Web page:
Devising a risky and poorly thought out plan exemplifies one of the many mistakes made by Friar Lawrence, which led to the deaths of Romeo and Juliet. Desperate times call for desperate measures. For example, when Romeo was banished from Verona and Juliet comes to Friar Lawrence for help to escape her upcoming marriage with Paris, the Friar “spy a kind of hope, which craves as desperate an execution as that is desperate which we could prevent” (4.1. 69-71). From there, Friar Lawrence created a plan so risky ... ... middle of paper ... ...ions and actions made by Friar Lawrence did not help, but hurt those involved.
This is a loop hole Iago has been given in order to further control how Othello sees things. Iago's sly and deceitful behavior and language lead Othell... ... middle of paper ... ...other man; let alone with Cassio who is Othello's lieutenant. Iago's anger towards Othello leads him to play with the Moor's emotions and manipulates what he sees by using language as his weapon. Iago also uses Othello's trust in his ensign to further put his revenge into reality. He uses trustful language to make Othello have faith in him, also Iago talks about things he does not care about, but knows that Othello finds them important.
The Character of Iago In Othello, by William Shakespeare, one of the most intriguing characters is Iago. At first glance he seems to be pure evil, but I think his actions are much more complex. Through thought-out words and actions Iago is able to manipulate others to do things that benefit him and move him closer to his goals. This character is consumed with envy and deceit that leads to theft and killing. Iago is the main driving force in this play, pushing Othello and the other characters towards their tragic endings.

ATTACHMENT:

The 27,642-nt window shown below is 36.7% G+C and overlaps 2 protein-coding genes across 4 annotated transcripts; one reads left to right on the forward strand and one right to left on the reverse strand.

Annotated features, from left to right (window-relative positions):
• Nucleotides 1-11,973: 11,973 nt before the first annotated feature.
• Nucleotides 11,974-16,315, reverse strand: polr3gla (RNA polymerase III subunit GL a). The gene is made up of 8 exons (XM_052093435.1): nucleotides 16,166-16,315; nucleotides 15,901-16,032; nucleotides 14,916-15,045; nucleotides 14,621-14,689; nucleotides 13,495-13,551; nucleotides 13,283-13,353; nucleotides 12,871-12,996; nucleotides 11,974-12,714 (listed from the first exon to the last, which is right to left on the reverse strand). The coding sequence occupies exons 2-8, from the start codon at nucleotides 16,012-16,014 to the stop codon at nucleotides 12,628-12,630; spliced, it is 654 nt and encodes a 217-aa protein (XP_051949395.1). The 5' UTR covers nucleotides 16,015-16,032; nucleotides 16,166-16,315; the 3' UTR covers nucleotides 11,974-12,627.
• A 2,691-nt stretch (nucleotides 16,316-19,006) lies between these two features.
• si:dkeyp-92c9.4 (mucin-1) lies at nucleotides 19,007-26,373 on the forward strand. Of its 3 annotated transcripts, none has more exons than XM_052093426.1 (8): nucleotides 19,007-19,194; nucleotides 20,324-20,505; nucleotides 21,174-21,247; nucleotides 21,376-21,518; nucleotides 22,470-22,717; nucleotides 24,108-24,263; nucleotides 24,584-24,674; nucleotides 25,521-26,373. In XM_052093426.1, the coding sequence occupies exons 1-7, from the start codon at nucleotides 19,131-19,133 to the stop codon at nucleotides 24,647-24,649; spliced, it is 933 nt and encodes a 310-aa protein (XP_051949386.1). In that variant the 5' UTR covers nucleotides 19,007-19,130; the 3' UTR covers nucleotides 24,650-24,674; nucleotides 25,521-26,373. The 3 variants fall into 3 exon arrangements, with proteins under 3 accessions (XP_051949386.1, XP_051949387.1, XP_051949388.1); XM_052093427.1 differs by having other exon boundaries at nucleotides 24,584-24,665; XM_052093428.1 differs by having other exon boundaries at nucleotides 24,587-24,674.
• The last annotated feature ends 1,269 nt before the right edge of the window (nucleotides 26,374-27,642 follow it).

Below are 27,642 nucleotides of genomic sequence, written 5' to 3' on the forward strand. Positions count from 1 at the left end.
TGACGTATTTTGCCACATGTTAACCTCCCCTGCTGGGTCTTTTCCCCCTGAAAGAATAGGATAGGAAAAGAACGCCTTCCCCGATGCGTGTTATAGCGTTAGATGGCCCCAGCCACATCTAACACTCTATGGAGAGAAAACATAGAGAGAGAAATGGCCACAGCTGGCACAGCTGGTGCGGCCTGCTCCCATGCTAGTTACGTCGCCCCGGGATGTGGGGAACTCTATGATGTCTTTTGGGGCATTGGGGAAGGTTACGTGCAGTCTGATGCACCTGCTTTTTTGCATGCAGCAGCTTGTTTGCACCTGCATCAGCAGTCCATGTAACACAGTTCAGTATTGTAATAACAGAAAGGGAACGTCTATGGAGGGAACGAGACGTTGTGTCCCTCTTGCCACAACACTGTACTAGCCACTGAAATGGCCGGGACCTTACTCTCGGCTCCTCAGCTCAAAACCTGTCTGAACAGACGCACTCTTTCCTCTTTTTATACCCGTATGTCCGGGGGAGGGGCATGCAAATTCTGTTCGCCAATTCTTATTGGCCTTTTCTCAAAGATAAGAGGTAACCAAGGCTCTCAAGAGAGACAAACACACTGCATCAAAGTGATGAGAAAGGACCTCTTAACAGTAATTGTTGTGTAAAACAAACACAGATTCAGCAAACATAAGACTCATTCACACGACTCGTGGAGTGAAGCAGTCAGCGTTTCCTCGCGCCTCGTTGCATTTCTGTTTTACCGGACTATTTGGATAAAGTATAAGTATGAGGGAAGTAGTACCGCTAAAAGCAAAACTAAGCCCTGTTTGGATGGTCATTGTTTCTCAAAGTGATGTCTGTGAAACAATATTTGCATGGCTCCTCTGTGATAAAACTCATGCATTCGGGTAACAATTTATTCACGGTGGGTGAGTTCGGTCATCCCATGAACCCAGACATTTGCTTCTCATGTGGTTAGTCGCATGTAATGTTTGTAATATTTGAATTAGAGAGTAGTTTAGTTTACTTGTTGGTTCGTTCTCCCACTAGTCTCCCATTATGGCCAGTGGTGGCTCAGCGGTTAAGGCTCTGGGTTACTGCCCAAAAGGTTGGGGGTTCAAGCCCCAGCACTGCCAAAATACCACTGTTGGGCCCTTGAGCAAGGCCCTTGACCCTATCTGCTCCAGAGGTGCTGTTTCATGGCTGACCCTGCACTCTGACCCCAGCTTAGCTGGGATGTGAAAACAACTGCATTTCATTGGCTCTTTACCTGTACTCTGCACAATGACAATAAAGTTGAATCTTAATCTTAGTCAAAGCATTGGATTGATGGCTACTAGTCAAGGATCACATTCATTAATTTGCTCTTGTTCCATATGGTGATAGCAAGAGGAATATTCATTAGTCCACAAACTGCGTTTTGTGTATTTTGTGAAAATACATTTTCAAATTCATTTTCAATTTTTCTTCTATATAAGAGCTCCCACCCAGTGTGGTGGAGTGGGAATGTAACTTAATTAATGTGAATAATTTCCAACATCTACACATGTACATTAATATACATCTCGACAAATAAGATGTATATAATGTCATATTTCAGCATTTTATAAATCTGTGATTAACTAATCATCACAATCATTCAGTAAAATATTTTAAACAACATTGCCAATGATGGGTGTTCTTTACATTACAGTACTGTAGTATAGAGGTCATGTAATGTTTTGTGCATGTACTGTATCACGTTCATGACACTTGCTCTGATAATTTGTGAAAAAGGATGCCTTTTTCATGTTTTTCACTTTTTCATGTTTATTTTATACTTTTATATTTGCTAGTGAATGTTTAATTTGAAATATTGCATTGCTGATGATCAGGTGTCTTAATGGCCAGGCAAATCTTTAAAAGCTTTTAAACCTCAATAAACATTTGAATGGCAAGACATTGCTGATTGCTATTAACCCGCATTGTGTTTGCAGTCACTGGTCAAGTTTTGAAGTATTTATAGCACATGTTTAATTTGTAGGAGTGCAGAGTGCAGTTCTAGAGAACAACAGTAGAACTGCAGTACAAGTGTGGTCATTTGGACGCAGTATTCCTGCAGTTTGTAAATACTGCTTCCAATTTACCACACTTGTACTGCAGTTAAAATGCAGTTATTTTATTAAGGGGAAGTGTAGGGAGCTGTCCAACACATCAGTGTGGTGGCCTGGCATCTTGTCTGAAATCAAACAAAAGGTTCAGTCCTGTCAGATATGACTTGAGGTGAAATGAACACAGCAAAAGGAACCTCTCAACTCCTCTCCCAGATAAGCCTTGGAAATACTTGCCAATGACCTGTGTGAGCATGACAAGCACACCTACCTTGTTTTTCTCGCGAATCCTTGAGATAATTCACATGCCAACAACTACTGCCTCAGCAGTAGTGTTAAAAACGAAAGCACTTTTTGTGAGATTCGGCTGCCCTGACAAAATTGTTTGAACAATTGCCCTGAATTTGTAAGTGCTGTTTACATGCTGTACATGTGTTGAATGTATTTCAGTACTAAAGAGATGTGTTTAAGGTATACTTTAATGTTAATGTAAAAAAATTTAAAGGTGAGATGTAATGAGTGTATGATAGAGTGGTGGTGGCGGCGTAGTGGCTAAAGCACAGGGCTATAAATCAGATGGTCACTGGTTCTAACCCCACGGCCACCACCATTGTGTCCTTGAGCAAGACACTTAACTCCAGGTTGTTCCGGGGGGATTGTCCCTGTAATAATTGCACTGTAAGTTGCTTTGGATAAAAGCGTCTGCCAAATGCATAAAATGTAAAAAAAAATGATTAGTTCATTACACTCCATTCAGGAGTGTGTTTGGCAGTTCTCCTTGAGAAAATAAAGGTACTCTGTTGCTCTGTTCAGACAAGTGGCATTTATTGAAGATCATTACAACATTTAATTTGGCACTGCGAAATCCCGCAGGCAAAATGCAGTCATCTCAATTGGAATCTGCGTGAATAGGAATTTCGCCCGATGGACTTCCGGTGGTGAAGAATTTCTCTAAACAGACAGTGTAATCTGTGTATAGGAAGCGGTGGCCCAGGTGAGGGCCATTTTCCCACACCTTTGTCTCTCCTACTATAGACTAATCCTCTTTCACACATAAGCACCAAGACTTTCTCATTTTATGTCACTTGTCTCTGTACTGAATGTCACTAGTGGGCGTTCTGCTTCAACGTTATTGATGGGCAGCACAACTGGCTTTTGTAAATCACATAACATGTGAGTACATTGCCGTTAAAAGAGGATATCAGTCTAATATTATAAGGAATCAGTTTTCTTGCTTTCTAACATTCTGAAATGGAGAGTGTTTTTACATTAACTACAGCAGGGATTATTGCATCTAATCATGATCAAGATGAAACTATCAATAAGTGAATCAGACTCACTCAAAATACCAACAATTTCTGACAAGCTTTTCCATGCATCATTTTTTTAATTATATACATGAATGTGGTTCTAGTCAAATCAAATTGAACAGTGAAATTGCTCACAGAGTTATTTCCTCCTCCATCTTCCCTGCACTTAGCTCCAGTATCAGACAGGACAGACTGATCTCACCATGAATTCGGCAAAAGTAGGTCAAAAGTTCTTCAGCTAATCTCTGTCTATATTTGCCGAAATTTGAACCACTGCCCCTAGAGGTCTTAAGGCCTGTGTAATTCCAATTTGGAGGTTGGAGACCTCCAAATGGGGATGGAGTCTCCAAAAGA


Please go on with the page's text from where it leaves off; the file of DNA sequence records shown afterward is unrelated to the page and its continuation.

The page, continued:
The irony behind this line is where he continues: "I know not if't be true/ But I, for mere suspicion in that kind; / Will do as if for surety"(I.iii.383-385). Iago is so exceedingly paranoid and insane that he will go far as murdering, and deluding even a general into murdering his wife. Iago simultaneously conducts a devious plan to obtain Cassio's position as lieutenant, using Desdemona's prime weakness; her naivety. He disgraces Cassio by intoxicating him enough so he strikes Roderigo. Othello then discharges Cassio of his Lieutenancy when he says: "Cassio, I love thee,/ But nevermore be officer of mine" (II.iii.242-244).
In the play Othello, the character Iago is a liar, who will trick anyone to get his way, regardless of what happens to them or how they would feel. Iago does his best to find flaws in others and makes deals, agreements and promises with people that he doesn’t plan to keep. Iago is a pure evil, manipulative villain because of the actions he expressed throughout the play, as well as the way he deceived other characters, and the compassion he showed for revenge. Iago is a character in the play Othello, that brings trouble to people he doesn 't care much for. He doesn’t think much of anyone besides himself.